Arthur HOWARD and Irving M. Bragin, Plaintiffs and Appellants, v. Dorothy S. UPDIKE, Defendant and Respondent.
Plaintiffs brought this action against Dorothy S. Updike, and others assigned fictitious names, for damages claimed as a result of Mrs. Updike's refusal to convey real property to them for a price of $40,000 in cash and on terms, pursuant to an oral agreement. Mrs. Updike alone appeared and filed a general demurrer to plaintiffs' second amended complaint, which was sustained without leave to amend, following which judgment was entered in her favor for costs. Plaintiffs appeal from the judgment.
The allegations of the second amended complaint were that Mrs. Updike owned the property as her separate property; she orally agreed to sell it to plaintiffs for the consideration above mentioned; plaintiffs and Mrs. Updike deposited with an escrow holder ‘a certain unsigned document entitled escrow instructions, a copy of which is attached to the complaint herein’ and incorporated as if specifically set forth. It was also alleged that ‘defendants Updike and Doe II’ deposited with the escrow agent an executed grant deed by which ‘defendants Updike and Doe I’ purported to convey the property to plaintiffs, and that plaintiffs deposited in the escrow $1,000; four days after the date of the agreement and deposit of the deed ‘defendants Updike and Doe III’ recalled the deed and refused to go further with the transaction. Damages of $12,000 were sought as the difference between the contract price and the market value of the property.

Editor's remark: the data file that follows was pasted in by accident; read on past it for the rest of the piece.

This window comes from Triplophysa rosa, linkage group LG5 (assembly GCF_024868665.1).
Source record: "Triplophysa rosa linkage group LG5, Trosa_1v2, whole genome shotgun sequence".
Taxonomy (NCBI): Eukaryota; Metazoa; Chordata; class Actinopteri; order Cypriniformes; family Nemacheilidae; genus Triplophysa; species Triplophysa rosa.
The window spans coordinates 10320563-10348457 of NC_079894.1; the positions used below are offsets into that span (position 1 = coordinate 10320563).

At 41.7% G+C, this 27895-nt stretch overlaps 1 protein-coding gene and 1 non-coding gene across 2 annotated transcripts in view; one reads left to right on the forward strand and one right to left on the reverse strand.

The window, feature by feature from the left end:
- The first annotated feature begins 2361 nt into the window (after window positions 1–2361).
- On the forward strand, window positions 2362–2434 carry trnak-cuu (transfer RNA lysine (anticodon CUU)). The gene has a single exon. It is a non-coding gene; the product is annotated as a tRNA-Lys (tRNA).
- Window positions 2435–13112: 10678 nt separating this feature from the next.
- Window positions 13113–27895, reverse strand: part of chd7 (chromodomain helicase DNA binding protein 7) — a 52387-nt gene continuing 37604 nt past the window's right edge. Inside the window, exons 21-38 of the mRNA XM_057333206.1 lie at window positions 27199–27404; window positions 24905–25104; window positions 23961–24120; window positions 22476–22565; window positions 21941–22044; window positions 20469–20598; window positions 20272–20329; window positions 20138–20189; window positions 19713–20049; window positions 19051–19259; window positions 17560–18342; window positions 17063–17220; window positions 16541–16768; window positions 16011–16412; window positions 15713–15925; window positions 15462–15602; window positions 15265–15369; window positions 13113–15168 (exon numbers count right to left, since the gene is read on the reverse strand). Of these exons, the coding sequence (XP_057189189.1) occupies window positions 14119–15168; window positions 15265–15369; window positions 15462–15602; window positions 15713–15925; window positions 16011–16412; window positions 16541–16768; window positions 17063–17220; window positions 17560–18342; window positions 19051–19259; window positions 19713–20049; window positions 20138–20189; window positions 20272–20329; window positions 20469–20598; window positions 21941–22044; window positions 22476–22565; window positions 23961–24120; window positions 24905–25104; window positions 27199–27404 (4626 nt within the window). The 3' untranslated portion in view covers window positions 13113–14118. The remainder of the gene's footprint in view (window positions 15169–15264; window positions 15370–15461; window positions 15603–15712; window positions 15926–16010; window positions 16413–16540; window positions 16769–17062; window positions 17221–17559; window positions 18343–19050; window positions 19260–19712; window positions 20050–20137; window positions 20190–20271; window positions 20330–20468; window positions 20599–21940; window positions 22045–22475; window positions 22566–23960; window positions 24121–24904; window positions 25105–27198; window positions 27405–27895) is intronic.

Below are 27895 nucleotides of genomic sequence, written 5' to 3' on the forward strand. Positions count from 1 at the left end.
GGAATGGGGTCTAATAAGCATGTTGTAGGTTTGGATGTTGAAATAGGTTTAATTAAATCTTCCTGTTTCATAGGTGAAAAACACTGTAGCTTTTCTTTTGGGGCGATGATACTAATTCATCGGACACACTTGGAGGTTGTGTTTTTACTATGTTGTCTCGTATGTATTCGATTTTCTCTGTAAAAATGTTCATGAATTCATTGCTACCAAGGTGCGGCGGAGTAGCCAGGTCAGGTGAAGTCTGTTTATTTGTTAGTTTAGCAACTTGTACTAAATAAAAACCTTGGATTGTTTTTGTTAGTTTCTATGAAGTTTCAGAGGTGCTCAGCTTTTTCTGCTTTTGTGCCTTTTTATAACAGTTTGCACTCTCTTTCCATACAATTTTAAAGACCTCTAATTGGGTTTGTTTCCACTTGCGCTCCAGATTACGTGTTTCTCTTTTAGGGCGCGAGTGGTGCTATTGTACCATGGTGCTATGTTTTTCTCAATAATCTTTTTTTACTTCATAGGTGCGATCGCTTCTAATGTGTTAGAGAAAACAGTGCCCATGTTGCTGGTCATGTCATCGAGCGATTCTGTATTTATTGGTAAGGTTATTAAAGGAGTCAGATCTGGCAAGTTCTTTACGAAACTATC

The proposed escrow instructions were not signed by any of the parties and no note or memorandum in writing of the transaction or the terms of it was executed.
Plaintiffs contend that the unsigned escrow instructions and the undelivered deed constituted a note or memorandum of the transaction sufficient to meet the requirements of section 1624 of the Civil Code and section 1973 of the Code of Civil Procedure, which are commonly known as the Statute of Frauds. These sections require, with respect to a purchase or sale of real property, a contract or note or memorandum thereof subscribed by the party to be charged or his agent, and section 1973 also provides that in the absence of such writing or secondary evidence thereof, evidence of the agreement shall not be received.
It is clear that the parties expected the escrow instructions to be signed, and that they were not relying upon any preliminary oral arrangements. It is also clear it was understood that without signed instructions the escrow holder would be without authority to do anything.
The deed executed by defendant Updike was in the hands of the escrow holder as her agent. The sum of $1,000 deposited by plaintiffs was held by the escrow holder as plaintiffs' agent. ‘The escrow holder acts as agent of the buyer as to the money and as agent of the seller as to the deed until the stipulated conditions have been met. When performance has been rendered by each party the escrow holder then becomes the agent of the seller as to the money and the agent of the buyer as to the deed.’ (Kellogg v. Curry, 101 Cal.App.2d 856, 859, 226 P.2d 831, 383.)
The escrow holder had no duty other than to return the deed upon demand of the grantors and to return the $1,000 to plaintiffs upon their demand.
Plaintiffs have cited a number of cases in which contracts were held to be sufficient, but in each of them there was a note or memorandum in writing which stated the terms of the contract and was signed by the party to be charged. Here there was no writing whatever signed by Mrs. Updike which stated the terms of an agreement to sell the property.
It is apparent that after three attempts to state a cause of action plaintiffs were relying upon nothing except an invalid oral agreement. It was not error to sustain the demurrer without leave to amend.
The judgment is affirmed.
SHINN, Presiding Justice.
FORD and FILES, JJ., concur.